I think if anything Mariner fans are still bitter about losing out on some of the other talents while Bavasi was in charge (such as Shin-Soo Choo/Asdrubal Cabrera trades, MLB Draft Picks of 2006 and 2007, Chris Tilman/Adam Jones trade, etc…) Bavasi really messed up this organization from the farm system all the way up to the big league team and Jack Zduriencik has made some notable steps in the right direction.


Harrison: What do you, and other Blue Jay fans, expect from Kyle Drabek this year?

Jared: Personally, I expect Drabek to hit a few bumps in the road over the course of his first Major League season, but I also expect him to really develop as a pitcher and cement himself in the Jays’ rotation for years to come. Jays fans have been treated to his first 2 starts already this season, where he has looked dominant, and if he can fine tune certain aspects of his repertoire, he could be downright nasty to face in the coming seasons. He has shown remarkable poise on the mound already this season and will need to work on throwing more strikes to cut down on his walks (especially early in the game), but overall Jays fans, as well as fans around baseball, should really enjoy watching this kid pitch.

H: Looking back on last off-season’s trade (The Morrow-League-Chavez deal) what are your thoughts?

J: At the time of the trade, I thought Alex Anthopoulos (Jays GM) had robbed the Mariners of Brandon Morrow for virtually nothing. League, who ate innings in the pen, cut down on his walks, and set a new career-high in K/9 in 2009, had somewhat fallen out of favor in Toronto and was deemed expendable. Many Jays fans had no clue who Johermyn Chavez was, and personally, as much as I liked the kid, it was well worth sending him the other way to get Morrow back.

After a year has passed, League turned out to be a very stable bullpen presence for the Mariners, and Chavez had an unbelievable season with HiA High Desert, hitting .315/.387/.577 with 32 home runs in 136 games, showing the kind of promise the Jays saw in him when they signed him as an international free agent. That being said though, I think any Jays fan will say they absolutely loved this trade and have thoroughly enjoyed seeing Morrow blossom exclusively as a starter. Having talked to Morrow personally, he has the clear makeup and the tools to become the ace of the Jays pitching staff. To me, that’s definitely worth giving up a reliever and a prospect from the low minors, even if he turns out to be a stud at the Major League level (which he could, he’s only 22).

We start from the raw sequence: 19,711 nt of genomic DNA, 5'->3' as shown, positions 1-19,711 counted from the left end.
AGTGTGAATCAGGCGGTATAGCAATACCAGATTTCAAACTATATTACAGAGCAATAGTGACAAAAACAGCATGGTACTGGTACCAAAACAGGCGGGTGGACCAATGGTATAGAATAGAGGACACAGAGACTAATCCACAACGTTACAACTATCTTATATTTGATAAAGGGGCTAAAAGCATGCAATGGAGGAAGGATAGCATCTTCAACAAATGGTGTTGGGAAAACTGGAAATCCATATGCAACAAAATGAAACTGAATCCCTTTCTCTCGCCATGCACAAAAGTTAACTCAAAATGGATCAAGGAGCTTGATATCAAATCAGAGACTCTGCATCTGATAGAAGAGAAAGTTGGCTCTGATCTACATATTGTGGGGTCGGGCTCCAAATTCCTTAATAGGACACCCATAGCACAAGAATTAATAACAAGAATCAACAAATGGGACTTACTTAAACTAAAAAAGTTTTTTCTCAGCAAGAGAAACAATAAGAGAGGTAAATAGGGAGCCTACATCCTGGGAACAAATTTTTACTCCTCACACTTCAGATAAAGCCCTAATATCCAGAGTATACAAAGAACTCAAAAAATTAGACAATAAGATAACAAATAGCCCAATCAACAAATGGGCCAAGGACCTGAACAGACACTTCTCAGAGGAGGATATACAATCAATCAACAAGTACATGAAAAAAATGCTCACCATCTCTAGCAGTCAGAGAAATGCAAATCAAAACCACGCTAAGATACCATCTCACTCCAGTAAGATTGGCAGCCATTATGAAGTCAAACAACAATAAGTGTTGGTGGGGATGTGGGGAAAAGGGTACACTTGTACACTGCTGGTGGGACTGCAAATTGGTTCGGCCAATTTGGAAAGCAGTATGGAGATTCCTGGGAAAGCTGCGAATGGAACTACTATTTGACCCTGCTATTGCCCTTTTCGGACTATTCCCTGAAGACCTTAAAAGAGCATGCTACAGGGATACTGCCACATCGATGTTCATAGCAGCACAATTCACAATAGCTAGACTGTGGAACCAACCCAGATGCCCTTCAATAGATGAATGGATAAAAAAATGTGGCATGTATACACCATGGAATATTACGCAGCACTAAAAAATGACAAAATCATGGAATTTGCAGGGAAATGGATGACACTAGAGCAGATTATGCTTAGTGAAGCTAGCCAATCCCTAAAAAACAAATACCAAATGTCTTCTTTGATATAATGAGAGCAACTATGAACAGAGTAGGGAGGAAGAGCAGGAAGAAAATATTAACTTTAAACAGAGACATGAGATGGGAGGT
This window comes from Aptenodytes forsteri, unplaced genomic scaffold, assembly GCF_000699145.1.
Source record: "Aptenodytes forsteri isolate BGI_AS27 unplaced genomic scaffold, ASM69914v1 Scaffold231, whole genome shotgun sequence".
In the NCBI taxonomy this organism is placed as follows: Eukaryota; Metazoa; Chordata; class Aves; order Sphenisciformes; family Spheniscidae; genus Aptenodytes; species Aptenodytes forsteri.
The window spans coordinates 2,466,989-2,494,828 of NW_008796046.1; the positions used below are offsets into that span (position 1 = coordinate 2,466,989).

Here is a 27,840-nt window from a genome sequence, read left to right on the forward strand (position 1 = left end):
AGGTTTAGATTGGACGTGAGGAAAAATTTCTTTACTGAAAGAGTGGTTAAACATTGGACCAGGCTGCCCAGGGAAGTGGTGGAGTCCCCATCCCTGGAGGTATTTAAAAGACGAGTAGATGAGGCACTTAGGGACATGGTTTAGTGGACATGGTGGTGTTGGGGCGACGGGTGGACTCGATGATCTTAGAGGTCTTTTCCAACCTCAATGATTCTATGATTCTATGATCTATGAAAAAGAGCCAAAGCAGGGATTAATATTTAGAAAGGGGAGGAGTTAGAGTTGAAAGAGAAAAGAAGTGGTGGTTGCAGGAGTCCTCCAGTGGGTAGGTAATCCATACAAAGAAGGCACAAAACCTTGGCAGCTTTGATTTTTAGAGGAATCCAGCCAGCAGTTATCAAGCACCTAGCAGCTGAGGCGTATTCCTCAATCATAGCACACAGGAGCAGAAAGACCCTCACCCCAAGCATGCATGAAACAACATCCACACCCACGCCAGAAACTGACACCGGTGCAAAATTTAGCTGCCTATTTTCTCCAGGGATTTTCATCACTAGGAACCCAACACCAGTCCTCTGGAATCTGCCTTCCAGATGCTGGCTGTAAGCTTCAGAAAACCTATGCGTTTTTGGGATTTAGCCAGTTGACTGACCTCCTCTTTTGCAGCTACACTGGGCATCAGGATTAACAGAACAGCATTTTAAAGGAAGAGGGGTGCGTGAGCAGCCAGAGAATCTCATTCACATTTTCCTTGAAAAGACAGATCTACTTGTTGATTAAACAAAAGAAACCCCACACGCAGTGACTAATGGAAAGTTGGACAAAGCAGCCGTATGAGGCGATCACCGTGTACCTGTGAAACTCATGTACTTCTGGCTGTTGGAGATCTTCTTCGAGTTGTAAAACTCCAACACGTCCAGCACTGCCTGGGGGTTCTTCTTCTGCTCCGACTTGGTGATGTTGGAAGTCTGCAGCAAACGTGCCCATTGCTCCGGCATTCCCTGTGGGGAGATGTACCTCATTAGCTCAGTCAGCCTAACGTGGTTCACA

H: The Jays are my pick for the Wild Card this year, is that too optimistic?

J: Many people would have said you were way too optimistic to make the Jays your wild card pick before the season started, but it’s a realistic possibility, though unlikely. With the Red Sox and Rays struggling out of the gate so far this season, that certainly has added fuel to the fire about the Jays’ potential in the AL East this season, but you really can’t count either of those teams out of the running at any point of the long season. Plus, the Yankees will always be the Yankees and the Orioles have definitely improved, so the Jays definitely have their work cut out for them this season.

That being said, the Jays have looked very good early on, and Brandon Morrow hasn’t even made a start for them yet. A lot of things would need to happen for the Jays to be contenders this year – like offense from Snider, Hill, and third base in general, combined with quality starting pitching from Morrow, Cecil and either Reyes/Litsch – but it’s an interesting scenario that, once we’re farther into the season, could be a possibility.


Thanks to Harrison for joining me on this series preview, and feel free to check out his Mariners site Sodo Mojo!